Sunday, June 24, 2007

reasons to love wicket

I spent about 12 hours over the last few days working with wicket framework. Some background- I've used struts etc for too many years, tried flex, jsf, webwork, and tapestry. I think for most applications wicket is the right tool for the job. I am very impressed. I have built some ajaxy forms, used the tabset, and done layout reuse, tables with nested gui controls. Here's some coolness:
  1. Use any model you want. If you use DTO pattern, or direct binding to domain objects, wicket will bind the UI components to them. No need to convert a struts form into a dto, or a backing bean into a dto. In my case I'll be binding to a DTO since I think having the UI build/manipulate domain objects, beaks the idea of a service layer.
  2. Work with UI folks. Like tapestry, wicket imposes minimal needs on the template, such that UI designers can easily modify things.
  3. Related to #2, I have yet to need a scriptlet, or jstl. (Add that in the plus column for learning curve)
  4. real re-use. Using every other framework, reuse at the UI layer has been nearly impossible, or at least broken. In struts you could re-use forms, but ended up copying jsp crap around. In wicket, you can make subclasses of existing components (like a panel) that contain your bus specific version of it.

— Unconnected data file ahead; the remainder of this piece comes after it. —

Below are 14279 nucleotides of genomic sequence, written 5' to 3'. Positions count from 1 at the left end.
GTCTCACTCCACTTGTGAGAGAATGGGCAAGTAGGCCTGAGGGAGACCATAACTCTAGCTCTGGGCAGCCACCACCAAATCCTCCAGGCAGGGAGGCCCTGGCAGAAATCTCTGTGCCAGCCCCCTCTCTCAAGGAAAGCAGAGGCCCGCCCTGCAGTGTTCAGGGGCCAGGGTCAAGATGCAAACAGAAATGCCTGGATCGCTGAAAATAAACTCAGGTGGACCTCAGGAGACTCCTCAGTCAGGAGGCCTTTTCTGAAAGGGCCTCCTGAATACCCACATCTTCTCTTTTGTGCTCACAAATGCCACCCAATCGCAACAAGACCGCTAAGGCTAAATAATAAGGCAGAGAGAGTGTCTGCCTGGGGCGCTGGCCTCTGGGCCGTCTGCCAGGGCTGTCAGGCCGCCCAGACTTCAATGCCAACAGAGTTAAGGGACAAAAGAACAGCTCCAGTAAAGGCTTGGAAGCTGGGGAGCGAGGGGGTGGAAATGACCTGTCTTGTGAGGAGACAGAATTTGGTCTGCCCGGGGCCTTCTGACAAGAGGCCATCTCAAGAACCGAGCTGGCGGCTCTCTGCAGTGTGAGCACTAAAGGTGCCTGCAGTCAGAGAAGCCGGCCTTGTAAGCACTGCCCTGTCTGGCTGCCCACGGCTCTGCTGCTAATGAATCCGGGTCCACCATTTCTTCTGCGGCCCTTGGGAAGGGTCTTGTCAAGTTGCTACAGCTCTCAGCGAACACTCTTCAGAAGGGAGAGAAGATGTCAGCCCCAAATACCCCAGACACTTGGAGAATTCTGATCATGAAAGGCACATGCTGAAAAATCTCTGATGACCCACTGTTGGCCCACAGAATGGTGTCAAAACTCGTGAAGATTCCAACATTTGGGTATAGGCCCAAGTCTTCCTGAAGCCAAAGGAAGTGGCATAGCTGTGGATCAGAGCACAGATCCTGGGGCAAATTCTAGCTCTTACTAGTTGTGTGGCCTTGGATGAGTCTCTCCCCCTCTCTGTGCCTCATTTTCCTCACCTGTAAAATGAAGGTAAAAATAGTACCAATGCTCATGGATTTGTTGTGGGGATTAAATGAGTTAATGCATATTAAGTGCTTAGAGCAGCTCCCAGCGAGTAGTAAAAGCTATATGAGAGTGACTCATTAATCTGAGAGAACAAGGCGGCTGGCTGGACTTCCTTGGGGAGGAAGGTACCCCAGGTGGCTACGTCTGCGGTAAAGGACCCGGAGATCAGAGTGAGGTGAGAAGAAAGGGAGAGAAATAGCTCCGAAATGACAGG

5. Layout "including". In about 15 minutes I was able to chop up my page into a "body", "footer", etc.
  6. Do all the above with just a few artifcacts. Java classes, and an html template. No xml, no annotations.
  7. ajax support. I ajaxified a few form elements within minutes. No need to rip open a dwr.
  8. 2 jars. Yep, no jar hell here, just drop in the wicket jar, and maybe the wicketextensions jars... (you already have log4j in your project anyway...)
  9. No servlet api. Some might think this is a con, but in 2 days I have had no need for sessions, requests, and application contexts. I'm not lost trying to find where the code is that puts that model object into some scope. Yeehaw.
  10. Validation- very good provided validators, and it is easy to find them. Just look at the java code where the component is created!
  11. Excellent examples and docs. Wicket site is a little disorganized, but there are non-trivial examples for 95% of what you'll need... a good book in apres press... and some good stuff on the wiki
  12. Mailing list- seems monitored by some really smart folks who are committers
  13. back button, bookmarkable links. Looks like the wicket guys have you covered. Haven't tried breaking my app with back buttons yet, but looks good.

So what are you waiting for! Stop complaining about your web framework and use one you can actually love.... Sure there is some learning curve, but it is well worth the lean, elegant code you'll be maintaining, as opposed to the rats nest created by most of the others...

1 comment:

Jonathan said...

Thanks very much for all the kind words.